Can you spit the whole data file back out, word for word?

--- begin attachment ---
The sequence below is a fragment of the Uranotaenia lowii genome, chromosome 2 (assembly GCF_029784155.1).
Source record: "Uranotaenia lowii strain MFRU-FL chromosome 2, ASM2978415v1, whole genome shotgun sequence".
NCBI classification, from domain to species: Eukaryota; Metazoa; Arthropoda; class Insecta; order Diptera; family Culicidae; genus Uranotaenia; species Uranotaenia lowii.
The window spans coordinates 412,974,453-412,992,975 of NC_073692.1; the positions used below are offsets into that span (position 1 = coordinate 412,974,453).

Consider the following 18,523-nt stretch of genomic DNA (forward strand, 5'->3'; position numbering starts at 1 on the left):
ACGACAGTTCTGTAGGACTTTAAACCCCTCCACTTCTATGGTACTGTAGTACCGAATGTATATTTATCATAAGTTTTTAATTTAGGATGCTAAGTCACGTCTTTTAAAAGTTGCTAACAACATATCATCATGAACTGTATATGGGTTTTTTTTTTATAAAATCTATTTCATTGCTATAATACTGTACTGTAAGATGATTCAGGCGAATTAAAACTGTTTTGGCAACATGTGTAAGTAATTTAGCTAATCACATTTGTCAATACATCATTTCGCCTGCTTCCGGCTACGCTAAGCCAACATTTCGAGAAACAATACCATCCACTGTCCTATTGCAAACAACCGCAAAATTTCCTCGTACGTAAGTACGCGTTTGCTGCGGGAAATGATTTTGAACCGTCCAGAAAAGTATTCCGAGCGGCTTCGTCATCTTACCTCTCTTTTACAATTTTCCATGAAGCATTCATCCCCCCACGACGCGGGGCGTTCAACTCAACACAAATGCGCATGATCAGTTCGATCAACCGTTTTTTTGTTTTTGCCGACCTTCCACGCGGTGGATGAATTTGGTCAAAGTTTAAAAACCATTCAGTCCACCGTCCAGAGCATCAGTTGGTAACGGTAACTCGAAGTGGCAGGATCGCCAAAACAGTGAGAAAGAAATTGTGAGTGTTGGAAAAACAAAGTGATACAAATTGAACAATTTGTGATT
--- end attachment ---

The sequence below is a fragment of the Uranotaenia lowii genome, chromosome 2 (assembly GCF_029784155.1).
Source record: "Uranotaenia lowii strain MFRU-FL chromosome 2, ASM2978415v1, whole genome shotgun sequence".
NCBI classification, from domain to species: Eukaryota; Metazoa; Arthropoda; class Insecta; order Diptera; family Culicidae; genus Uranotaenia; species Uranotaenia lowii.
The window spans coordinates 412,974,453-412,992,975 of NC_073692.1; the positions used below are offsets into that span (position 1 = coordinate 412,974,453).

Consider the following 18,523-nt stretch of genomic DNA (forward strand, 5'->3'; position numbering starts at 1 on the left):
ACGACAGTTCTGTAGGACTTTAAACCCCTCCACTTCTATGGTACTGTAGTACCGAATGTATATTTATCATAAGTTTTTAATTTAGGATGCTAAGTCACGTCTTTTAAAAGTTGCTAACAACATATCATCATGAACTGTATATGGGTTTTTTTTTTATAAAATCTATTTCATTGCTATAATACTGTACTGTAAGATGATTCAGGCGAATTAAAACTGTTTTGGCAACATGTGTAAGTAATTTAGCTAATCACATTTGTCAATACATCATTTCGCCTGCTTCCGGCTACGCTAAGCCAACATTTCGAGAAACAATACCATCCACTGTCCTATTGCAAACAACCGCAAAATTTCCTCGTACGTAAGTACGCGTTTGCTGCGGGAAATGATTTTGAACCGTCCAGAAAAGTATTCCGAGCGGCTTCGTCATCTTACCTCTCTTTTACAATTTTCCATGAAGCATTCATCCCCCCACGACGCGGGGCGTTCAACTCAACACAAATGCGCATGATCAGTTCGATCAACCGTTTTTTTGTTTTTGCCGACCTTCCACGCGGTGGATGAATTTGGTCAAAGTTTAAAAACCATTCAGTCCACCGTCCAGAGCATCAGTTGGTAACGGTAACTCGAAGTGGCAGGATCGCCAAAACAGTGAGAAAGAAATTGTGAGTGTTGGAAAAACAAAGTGATACAAATTGAACAATTTGTGATT